Nomad Adapter for Rails ActiveJob

23 Feb 2021

Migrating a Legacy Application to Docker Part 2

In a previous post, I talked about our team’s long running import/batch process that is triggered by customer request. Making this import survive deployment of new code is achieved using Resque. It is easy to tell a Resque process to finish what it is doing and shut down by sending the QUIT signal (see documentation). This all changes with a move to Docker/containers.

Conventional deployment of containers is NOT friendly to the idea of keeping a container around for a few hours while a process finishes. However, we are using HashiCorp’s Nomad to orchestrate our containers and it has “parameterized jobs” which adapt nicely. Furthermore, Rails’ ActiveJob has such a straightforward interface that a queue adapter can be written in under 50 lines:

require 'net/http'
require 'uri'
require 'json'
require 'base64'

module ActiveJob
  module QueueAdapters
    class NomadAdapter
      def enqueue(job)
        serialized_job_json = job.serialize.to_json
        payload = Base64.strict_encode64 serialized_job_json

        uri = URI.parse("#{ENV['NOMAD_API_BASE_URI']}/v1/job/some-parameterized-job/dispatch")
        header = {'Content-Type': 'text/json'}
        body = {
          "Payload": payload,
          "Meta": {
            "some_meta_data": ENV["ENVIRONMENT_META_DATA"]

        http =, uri.port)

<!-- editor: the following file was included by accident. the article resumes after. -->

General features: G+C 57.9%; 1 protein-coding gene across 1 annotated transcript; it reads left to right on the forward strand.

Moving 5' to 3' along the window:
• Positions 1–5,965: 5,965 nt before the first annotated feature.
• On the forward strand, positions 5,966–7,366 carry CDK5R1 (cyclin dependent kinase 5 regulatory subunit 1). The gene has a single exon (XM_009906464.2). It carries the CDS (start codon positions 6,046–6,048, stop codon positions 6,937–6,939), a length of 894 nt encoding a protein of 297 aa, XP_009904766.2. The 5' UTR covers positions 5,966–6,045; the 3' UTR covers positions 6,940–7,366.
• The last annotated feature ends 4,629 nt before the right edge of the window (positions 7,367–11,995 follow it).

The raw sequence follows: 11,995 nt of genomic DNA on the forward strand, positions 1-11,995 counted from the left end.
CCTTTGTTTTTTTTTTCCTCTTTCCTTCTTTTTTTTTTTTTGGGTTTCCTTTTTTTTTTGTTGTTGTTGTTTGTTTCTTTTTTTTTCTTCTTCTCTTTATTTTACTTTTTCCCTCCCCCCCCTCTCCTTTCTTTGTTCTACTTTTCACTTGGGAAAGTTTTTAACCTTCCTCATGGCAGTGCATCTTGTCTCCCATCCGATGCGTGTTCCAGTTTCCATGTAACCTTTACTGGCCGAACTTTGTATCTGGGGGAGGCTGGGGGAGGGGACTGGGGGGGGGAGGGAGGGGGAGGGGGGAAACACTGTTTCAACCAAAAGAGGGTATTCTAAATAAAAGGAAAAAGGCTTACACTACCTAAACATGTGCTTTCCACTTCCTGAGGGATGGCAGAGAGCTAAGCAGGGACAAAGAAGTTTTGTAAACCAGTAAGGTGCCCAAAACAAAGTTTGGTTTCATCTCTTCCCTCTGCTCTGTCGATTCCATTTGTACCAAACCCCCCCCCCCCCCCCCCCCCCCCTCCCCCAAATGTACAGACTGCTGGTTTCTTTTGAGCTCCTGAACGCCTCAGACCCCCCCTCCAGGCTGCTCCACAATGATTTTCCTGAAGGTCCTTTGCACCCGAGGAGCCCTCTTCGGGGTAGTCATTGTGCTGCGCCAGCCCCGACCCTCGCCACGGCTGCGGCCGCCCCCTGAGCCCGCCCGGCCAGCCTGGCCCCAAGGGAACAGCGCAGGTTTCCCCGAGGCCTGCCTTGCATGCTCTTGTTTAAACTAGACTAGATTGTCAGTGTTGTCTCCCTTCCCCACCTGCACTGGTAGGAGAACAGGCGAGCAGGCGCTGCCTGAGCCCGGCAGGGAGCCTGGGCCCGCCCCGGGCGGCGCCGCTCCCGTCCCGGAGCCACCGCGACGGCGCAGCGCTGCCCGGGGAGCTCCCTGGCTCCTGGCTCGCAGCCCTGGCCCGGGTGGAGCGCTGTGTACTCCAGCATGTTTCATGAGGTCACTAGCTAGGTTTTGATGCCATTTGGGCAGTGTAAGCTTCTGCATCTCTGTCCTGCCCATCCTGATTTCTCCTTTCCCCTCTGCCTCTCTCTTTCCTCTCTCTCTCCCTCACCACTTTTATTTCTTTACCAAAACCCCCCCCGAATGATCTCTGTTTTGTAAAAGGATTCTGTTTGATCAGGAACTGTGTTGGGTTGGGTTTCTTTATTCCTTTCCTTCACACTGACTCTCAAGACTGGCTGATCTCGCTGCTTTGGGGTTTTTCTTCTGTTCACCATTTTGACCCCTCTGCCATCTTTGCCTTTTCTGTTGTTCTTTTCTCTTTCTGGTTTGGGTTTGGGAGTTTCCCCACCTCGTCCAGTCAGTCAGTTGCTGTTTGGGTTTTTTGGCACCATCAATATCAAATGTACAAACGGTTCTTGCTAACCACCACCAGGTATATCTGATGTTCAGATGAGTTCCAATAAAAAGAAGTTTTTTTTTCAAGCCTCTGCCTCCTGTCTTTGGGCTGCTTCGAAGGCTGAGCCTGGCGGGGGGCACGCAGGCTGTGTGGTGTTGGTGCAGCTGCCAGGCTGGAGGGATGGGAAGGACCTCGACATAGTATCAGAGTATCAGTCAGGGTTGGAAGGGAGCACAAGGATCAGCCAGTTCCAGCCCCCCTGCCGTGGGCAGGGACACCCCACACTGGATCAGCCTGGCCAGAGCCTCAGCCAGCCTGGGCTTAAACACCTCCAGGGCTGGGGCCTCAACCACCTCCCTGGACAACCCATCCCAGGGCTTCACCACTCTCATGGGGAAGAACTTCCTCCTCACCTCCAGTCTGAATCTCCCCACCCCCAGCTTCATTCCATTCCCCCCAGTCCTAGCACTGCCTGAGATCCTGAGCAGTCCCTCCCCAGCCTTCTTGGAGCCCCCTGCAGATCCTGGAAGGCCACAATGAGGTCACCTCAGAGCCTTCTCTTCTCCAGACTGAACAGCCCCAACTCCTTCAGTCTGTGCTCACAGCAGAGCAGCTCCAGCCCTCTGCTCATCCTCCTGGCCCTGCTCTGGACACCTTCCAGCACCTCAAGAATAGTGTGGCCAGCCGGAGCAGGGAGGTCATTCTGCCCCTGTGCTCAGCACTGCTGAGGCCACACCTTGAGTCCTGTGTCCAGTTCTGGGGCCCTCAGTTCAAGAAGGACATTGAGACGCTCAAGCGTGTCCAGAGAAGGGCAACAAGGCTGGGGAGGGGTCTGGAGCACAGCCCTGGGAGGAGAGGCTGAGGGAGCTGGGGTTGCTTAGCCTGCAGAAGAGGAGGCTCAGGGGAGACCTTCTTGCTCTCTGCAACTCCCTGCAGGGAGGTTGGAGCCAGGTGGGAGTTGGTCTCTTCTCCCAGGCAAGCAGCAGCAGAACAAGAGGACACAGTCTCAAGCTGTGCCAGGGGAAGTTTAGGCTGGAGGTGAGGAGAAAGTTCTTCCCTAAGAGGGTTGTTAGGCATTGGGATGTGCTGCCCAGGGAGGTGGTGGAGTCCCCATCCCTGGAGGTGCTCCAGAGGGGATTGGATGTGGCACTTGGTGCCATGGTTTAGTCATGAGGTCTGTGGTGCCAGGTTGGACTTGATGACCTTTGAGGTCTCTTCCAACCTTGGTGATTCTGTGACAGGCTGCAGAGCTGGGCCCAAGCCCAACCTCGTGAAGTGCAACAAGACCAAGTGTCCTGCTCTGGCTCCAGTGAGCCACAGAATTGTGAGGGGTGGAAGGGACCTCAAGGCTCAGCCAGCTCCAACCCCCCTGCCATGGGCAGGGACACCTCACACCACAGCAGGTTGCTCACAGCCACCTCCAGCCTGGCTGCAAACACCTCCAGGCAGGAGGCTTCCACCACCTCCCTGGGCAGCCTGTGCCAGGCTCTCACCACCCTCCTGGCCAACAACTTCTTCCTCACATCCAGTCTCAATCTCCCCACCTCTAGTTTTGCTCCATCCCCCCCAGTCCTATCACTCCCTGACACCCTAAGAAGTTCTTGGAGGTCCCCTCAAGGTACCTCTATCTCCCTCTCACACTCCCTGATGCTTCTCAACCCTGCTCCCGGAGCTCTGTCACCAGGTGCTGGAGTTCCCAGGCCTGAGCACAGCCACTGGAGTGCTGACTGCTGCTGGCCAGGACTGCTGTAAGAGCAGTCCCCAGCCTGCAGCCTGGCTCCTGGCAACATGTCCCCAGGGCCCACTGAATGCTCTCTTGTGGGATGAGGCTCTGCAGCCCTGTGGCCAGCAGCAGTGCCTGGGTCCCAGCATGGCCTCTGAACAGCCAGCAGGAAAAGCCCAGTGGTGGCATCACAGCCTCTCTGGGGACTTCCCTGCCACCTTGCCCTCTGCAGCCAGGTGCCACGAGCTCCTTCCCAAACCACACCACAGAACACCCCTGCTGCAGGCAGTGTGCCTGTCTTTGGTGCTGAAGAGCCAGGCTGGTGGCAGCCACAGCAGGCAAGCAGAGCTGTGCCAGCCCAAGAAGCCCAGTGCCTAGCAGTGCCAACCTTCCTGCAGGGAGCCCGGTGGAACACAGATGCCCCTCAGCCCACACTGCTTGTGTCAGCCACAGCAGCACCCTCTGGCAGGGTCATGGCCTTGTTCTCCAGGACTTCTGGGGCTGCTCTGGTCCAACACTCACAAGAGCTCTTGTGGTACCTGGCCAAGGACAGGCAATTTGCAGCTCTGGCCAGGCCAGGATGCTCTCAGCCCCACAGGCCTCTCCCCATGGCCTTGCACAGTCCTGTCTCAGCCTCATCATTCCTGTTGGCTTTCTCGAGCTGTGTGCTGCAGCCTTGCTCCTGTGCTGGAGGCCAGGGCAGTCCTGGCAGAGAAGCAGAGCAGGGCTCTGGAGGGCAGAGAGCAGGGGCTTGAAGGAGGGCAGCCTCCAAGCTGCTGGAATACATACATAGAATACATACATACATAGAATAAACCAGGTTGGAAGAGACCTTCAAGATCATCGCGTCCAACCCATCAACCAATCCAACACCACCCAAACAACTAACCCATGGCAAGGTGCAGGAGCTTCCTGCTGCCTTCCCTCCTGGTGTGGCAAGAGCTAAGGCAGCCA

request =, header)
        request.body = body.to_json

      def enqueue_at(job, timestamp)
        raise "enqueue_at not implemented for NomadAdapter"

Now we need to switch the long running process over to the Nomad scheduler. To do that, add self.queue_adapter = :nomad in the class that inherits from ApplicationJob. The ActiveJob framework code takes care of decoding the base 64 and marshaling the json into objects. A pretty seamless drop in replacement.

This code doesn’t implement the ‘run later at a specific time’ functionality of ActiveJob. I’m not actually sure how to do that with Nomad’s abilities but, thankfully, my project doesn’t have a need for that.

I should also note that this is a happy path implementation with no logging. The code above assumes that the Nomad API always accepts the command. A production version would need to handle non-200 responses and should do some logging. Also, if the Nomad instance has some sort of access control (and it should), a token will need to be passed along in the headers for authorization.

Of course, one still has to write a parameterized job for Nomad. Definitely read the documentation but here is a simplified version of what we use:

job "some-parameterized-job" {
  type = "batch"
  parameterized {
    payload = "required"
  group "parameterized-worker" {
    restart {
      # Restarting imports without customer permission is bad
      attempts = 0
      mode = "fail"
    task "parameterized-job" {
      driver = "docker"
      template {
        data = <<EOH
          ENVIRONMENT_META_DATA="This template stanza is pretty handy for setting ENV vars"
          NOMAD_API_BASE_URI="URI of Nomad API"
        destination = "secrets/file.env"
        env = true
      config {
        image = "a-docker-image"
      dispatch_payload {
        file = "import-options.json"

The image that will be running the job needs to have an entrypoint (or cmd) like:

bundle exec rails runner "ActiveJob::Base.execute JSON.load('import-options.json')"

I honestly thought swapping out Resque for Nomad would be much harder. For once, implementation was easier than predicted.